Speaking: Avoid the Way of Bay

Speaking: Avoid the Way of Bay

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It’s not often I feel sympathy for a Hollywood film director.

Michael Bay, whose now-famous meltdown at the 2014 Consumer Electronics Show (CES) has drawn more than a million YouTube views, has earned it. As he took the stage to introduce Samsung’s new super HDTV with a curved screen, Bay’s teleprompter went south, and he lasted about 45 seconds before completely losing it and walking off stage. It’s hard to imagine someone who is presumably accustomed to being in the public eye suffering such a fate, but it can happen to anyone. I know this, because I have experienced the Michael Bay moment.

Several years ago at a local tech conference, one of my fellow organizers introduced a fun distraction called Powerpoint Karaoke. It involves an impromptu presentation by a speaker who has no idea what is coming. Slides last about 20 seconds, and the entire presentation is about five minutes long. It was to take place during lunch, with everyone gathered in the large room.

It was, as far as I know, one of Memphis’ first Powerpoint Karaoke presentations. There were three of us selected; I agreed because I was on the organizing committee, and I’m a pretty good sport. I thought it would be fun.

I could not have been more wrong.

As I took my place on stage, the first slide appeared. It was a picture of a guy in a white jumpsuit that was not Elvis. I had no idea who this guy was, or what he did. Only that he had an ugly mullet. And how long can you talk about a mullet in front of a large group of people?* So I’m standing there in front of a room and I’m completely blank.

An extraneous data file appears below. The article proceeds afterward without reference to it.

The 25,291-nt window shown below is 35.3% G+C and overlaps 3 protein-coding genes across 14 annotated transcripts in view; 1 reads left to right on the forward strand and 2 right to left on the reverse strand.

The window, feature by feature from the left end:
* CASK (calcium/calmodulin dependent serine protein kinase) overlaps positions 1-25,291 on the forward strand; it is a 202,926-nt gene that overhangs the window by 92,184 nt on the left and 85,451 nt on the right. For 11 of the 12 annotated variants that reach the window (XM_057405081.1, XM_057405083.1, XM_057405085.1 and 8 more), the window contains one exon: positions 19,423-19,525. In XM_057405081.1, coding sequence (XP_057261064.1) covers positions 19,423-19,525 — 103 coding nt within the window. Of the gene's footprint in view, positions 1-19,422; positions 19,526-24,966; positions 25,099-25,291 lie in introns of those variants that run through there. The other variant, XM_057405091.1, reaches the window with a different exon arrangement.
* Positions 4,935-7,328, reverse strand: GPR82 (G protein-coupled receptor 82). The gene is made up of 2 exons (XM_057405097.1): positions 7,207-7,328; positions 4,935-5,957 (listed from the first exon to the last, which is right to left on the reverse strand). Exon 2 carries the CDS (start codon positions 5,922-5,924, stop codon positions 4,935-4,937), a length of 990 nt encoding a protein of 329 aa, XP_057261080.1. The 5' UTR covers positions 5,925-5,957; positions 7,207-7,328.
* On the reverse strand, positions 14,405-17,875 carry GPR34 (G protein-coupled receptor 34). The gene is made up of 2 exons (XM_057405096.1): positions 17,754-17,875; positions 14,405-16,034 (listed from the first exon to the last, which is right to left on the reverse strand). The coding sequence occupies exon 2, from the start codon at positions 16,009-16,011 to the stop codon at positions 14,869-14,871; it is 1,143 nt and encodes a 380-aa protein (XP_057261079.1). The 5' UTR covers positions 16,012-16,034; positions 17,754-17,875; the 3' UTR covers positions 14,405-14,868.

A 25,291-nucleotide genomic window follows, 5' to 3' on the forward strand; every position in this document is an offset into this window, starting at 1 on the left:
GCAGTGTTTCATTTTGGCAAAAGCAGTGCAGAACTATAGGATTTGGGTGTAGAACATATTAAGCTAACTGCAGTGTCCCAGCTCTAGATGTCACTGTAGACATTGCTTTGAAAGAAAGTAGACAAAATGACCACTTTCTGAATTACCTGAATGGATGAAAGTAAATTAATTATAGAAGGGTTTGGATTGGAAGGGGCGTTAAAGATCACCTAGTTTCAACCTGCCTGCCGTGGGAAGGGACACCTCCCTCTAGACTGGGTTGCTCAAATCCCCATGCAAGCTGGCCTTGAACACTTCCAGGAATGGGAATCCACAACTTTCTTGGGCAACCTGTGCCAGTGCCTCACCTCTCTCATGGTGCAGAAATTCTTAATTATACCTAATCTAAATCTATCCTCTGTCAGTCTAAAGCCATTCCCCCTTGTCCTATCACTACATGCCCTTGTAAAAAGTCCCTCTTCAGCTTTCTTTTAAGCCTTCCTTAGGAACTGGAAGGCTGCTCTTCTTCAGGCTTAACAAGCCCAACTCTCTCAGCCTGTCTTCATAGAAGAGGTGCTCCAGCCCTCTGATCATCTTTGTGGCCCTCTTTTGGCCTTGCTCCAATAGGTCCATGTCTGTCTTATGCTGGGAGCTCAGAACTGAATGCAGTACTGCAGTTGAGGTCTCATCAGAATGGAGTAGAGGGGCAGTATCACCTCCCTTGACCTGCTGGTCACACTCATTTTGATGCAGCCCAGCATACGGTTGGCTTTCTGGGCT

Understand that I have virtually no stage fright. I speak relatively often and enjoy the energy of the room. But I know what it’s like to go blank in front of a room, and folks, it’s not a place you want to go.

Here are my five tips to keep you from melting down on stage:

  1. Know your stuff. This should go without saying, but I never present on anything I’m not intimately familiar with. Unless I can easily explain it in casual conversation, I’m probably not going to get up and talk about it. Your material should be so familiar that you don’t need notes. I use my slide deck as a trigger to talk about things and stay on track.
  2. Don’t depend on technology. Equipment — including projectors, bulbs, computers, software, and even your fancy laser pointer — fails. And when it fails, it does so at the very worst time. I always use a remote because I like to walk around, but if it suddenly fails, or I forget it, I can advance the slides manually if I have to.
  3. Whatever you do, don’t depend on the Internet. Once I did a WordPress 101 presentation. The idea was to walk through the admin interface and explain it while demonstrating how to create a post, add a photo, and other basic tasks. You know what happened: of course the Internet refused to load the pages, just for me. It could have been a disaster, or another Bay moment, except that I had Plan B: a full deck of screenshots of each element I wanted to cover.
  4. Write your own material. Or at least review it heavily if you don’t. I cannot imagine giving a talk I didn’t write. One of the many reasons I’m not in politics. Unless you’re a CEO or the President of the United States, I’d rather hear your words from you than what someone else puts in your mouth.
  5. Backupbackupbackup. When I go to speak, I have a copy of the presentation — in Keynote and as a PDF — in no less than three places: in my Dropbox account, on my Mac desktop, and on a stick drive in my pocket. The PDF is in case you forget a Mac adapter or otherwise have to present from someone else’s laptop; your fonts, and graphics will stay where you put them. Yep. Six copies of the darned thing. That’s because once I as preparing to speak, I realized my presentation hadn’t fully synced to Dropbox. And the desktop copy was somehow corrupt. Enter the trusty stick drive. Disaster averted.

If you follow these tips, I can’t guarantee you’ll never have a speaking disaster, but I will promise you’ll be more prepared for the worst. In case you need to feel better about your own on-stage nightmare, here’s a (short!) video of Bay’s undoing.

What’s your worst speaking experience; either your own or one you’ve witnessed?

*Someone told me later that the guy was Dog the Bounty Hunter. I still have no idea what he does. 

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By | 2016-07-27T19:24:18+00:00 January 15, 2014|Categories: Blog, Marketing|Tags: , , |

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